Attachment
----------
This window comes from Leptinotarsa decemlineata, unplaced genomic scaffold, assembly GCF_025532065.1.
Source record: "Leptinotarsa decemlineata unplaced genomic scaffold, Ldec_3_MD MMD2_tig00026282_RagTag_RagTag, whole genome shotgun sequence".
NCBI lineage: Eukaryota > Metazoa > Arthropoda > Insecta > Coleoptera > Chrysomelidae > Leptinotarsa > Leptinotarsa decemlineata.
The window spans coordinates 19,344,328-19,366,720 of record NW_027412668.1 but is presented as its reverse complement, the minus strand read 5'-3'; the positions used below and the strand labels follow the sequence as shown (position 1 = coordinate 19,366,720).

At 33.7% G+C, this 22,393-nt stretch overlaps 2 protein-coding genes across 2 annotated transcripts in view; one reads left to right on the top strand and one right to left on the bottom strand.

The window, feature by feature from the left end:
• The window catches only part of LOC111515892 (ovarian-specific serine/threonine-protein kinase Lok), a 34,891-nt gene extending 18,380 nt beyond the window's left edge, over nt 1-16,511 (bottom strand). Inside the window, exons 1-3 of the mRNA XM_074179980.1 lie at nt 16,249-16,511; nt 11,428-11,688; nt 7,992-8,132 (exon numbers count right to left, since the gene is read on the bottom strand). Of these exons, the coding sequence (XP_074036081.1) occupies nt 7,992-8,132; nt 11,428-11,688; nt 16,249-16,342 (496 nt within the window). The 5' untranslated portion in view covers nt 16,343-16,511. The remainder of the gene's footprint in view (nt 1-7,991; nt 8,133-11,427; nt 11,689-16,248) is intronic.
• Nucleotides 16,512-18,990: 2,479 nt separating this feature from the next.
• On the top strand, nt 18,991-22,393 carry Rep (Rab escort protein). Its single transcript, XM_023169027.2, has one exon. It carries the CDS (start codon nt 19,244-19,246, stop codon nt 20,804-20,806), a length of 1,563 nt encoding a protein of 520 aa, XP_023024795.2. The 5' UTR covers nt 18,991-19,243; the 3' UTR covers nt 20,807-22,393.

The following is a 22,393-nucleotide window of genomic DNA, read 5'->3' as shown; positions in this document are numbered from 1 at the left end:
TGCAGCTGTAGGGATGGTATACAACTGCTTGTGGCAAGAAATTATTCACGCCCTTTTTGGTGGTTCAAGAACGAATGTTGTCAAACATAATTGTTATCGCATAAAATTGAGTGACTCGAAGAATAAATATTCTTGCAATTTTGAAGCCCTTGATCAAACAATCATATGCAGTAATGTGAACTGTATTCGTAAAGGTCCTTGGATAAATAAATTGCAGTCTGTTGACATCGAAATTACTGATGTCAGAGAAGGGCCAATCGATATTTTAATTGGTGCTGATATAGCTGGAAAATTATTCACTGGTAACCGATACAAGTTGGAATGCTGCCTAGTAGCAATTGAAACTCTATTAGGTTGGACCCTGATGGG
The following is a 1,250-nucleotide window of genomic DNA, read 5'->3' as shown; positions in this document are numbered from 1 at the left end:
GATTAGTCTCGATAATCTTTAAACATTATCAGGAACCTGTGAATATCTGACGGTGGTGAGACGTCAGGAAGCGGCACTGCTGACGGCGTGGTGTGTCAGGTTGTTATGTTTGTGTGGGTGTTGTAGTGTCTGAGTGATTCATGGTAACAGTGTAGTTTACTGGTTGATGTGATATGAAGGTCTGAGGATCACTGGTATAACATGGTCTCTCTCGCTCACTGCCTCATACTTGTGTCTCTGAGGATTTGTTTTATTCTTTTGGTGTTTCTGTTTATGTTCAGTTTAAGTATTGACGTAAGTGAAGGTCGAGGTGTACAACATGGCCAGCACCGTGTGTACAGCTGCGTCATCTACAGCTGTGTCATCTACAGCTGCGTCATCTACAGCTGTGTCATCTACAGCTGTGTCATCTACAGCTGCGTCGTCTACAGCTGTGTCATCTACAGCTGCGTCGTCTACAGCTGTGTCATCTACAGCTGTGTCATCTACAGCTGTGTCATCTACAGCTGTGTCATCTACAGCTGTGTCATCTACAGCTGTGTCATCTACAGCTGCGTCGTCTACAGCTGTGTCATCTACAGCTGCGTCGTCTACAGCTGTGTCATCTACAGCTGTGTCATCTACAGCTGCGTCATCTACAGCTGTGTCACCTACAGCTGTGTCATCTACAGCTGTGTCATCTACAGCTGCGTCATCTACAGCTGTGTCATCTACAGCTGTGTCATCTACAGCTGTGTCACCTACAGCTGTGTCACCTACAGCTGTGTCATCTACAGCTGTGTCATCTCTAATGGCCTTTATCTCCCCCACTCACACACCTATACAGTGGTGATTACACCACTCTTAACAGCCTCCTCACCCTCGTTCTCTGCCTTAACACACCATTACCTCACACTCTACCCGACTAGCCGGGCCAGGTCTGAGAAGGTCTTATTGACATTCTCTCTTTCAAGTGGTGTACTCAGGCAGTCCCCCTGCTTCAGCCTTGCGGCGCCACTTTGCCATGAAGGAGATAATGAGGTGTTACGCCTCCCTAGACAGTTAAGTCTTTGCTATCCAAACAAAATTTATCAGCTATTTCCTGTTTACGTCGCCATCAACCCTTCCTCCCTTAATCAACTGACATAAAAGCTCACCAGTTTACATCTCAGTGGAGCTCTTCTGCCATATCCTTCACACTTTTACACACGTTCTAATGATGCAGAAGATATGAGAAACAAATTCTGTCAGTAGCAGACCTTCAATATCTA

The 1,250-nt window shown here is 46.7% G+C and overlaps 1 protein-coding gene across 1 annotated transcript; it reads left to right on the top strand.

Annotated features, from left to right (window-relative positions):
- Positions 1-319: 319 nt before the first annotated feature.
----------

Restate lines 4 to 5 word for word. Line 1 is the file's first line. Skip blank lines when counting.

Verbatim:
The window spans coordinates 19,344,328-19,366,720 of record NW_027412668.1 but is presented as its reverse complement, the minus strand read 5'-3'; the positions used below and the strand labels follow the sequence as shown (position 1 = coordinate 19,366,720).

At 33.7% G+C, this 22,393-nt stretch overlaps 2 protein-coding genes across 2 annotated transcripts in view; one reads left to right on the top strand and one right to left on the bottom strand.